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International Red Cross Conference Reaffirms Geneva Conventions

Some 1,500 representatives attending the 30th International Red Cross and Red Crescent Conference have unanimously adopted a resolution that reaffirms the Geneva Conventions guaranteeing certain basic rights and protections for people caught in armed conflict. Lisa Schlein reports for VOA the week-long conference also agreed to tackle the humanitarian consequences resulting from disasters such as climate change and emergent diseases.

The 194 States represented at the conference are all parties to the 1949 Geneva Conventions. In the past few years, the so-called war on terrorism has prompted differing interpretations of this body of international humanitarian law.

Philip Spoerri is Director of International Humanitarian Law at the International Committee of the Red Cross. He says the conference has succeeded in reaffirming the basic, most important tenets of the Geneva Conventions.

He says the resolution confirms, among other points, the continued relevance and applicability of the Conventions, including fundamental guarantees of protection for people, irrespective of their status, in both international and civil conflicts.

"Fundamental guarantees are guarantees like the prohibition of torture, inhuman degrading treatment, the interdiction of this type of treatment," he said. "But, it also goes into the rights for procedural guarantees... That was really the very positive result, for us, that we could come up with a consensus on a very substantial reaffirmation document."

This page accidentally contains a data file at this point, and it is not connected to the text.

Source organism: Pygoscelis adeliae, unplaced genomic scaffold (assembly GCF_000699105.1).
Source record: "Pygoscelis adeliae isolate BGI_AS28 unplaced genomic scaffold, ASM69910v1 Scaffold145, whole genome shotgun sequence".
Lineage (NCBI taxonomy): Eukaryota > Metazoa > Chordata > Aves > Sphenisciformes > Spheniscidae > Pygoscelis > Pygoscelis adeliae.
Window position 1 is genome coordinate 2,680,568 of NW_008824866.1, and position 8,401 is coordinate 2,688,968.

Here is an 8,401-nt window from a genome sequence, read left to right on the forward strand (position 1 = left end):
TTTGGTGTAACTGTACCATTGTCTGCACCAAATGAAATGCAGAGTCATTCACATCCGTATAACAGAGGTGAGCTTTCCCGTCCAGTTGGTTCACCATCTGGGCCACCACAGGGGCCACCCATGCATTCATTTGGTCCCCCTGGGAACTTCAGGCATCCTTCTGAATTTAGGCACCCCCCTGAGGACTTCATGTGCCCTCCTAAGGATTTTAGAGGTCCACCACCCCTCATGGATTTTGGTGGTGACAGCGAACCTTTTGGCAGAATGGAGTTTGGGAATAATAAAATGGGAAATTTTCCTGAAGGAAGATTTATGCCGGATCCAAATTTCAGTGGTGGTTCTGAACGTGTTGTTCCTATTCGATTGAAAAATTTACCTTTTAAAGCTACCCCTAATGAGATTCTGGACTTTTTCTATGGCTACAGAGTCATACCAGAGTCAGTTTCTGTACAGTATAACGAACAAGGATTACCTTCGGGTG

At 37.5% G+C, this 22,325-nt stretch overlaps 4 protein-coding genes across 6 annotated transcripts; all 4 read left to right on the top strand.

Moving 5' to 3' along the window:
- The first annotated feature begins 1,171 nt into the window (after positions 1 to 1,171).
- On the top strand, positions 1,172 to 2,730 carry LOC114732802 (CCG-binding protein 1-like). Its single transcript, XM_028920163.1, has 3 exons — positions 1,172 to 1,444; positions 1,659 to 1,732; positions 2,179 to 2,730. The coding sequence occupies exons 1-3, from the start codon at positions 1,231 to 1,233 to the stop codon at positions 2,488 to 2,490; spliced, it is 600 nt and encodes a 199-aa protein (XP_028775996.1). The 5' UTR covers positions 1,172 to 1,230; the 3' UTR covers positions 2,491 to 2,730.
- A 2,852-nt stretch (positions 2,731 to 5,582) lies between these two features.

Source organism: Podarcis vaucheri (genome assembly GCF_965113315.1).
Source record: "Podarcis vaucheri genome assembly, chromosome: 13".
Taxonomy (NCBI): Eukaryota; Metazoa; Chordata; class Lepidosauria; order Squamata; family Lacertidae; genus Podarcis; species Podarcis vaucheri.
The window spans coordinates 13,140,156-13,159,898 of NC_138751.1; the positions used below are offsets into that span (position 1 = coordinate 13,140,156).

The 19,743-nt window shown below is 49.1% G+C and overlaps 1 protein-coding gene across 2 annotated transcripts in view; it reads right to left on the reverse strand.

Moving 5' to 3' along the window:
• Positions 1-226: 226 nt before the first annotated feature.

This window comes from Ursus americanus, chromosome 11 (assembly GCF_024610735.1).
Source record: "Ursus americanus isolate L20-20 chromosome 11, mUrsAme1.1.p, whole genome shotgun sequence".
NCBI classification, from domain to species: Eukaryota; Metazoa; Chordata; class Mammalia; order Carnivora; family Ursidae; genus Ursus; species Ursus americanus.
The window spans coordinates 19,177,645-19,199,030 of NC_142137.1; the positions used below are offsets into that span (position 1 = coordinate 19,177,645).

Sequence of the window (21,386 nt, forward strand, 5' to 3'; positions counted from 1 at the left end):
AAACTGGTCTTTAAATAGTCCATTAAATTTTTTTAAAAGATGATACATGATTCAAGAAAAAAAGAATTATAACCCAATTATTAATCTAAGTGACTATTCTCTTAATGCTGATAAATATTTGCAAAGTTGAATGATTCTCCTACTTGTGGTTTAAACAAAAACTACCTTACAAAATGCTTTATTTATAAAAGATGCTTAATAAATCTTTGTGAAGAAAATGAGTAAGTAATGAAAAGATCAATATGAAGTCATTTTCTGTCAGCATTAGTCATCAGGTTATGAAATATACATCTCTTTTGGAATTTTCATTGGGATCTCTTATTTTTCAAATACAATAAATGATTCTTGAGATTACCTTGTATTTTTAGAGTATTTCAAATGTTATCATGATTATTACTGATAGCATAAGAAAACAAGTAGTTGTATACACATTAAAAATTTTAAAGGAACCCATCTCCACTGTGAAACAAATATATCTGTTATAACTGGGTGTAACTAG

Delegates to the conference also agreed to step up action on disaster preparedness and risk reduction measures.

The Secretary-General of the International Federation of the Red Cross, Markku Niskala notes it is the most vulnerable people who suffer most from the consequences of more frequent and more severe disasters resulting from environmental degradation and climate change.

He says last year, there was a record 481 natural disasters. That was 25 percent more than the previous year.

"From our experience, we can say that the investment in disaster preparedness and adaptation to the climate change has not been sufficient so far," he said. "And, we want to underline that it is very benefiting to everybody if we invest into this climate change."

The Conference also agreed to assist people made vulnerable by migration, and human trafficking and exploitation whether or not they have been recognized as legal refugees.

The 1,500 delegates also adopted a resolution to help governments cut through the legal red tape that often blocks aid agencies from getting essential relief to victims of natural disasters.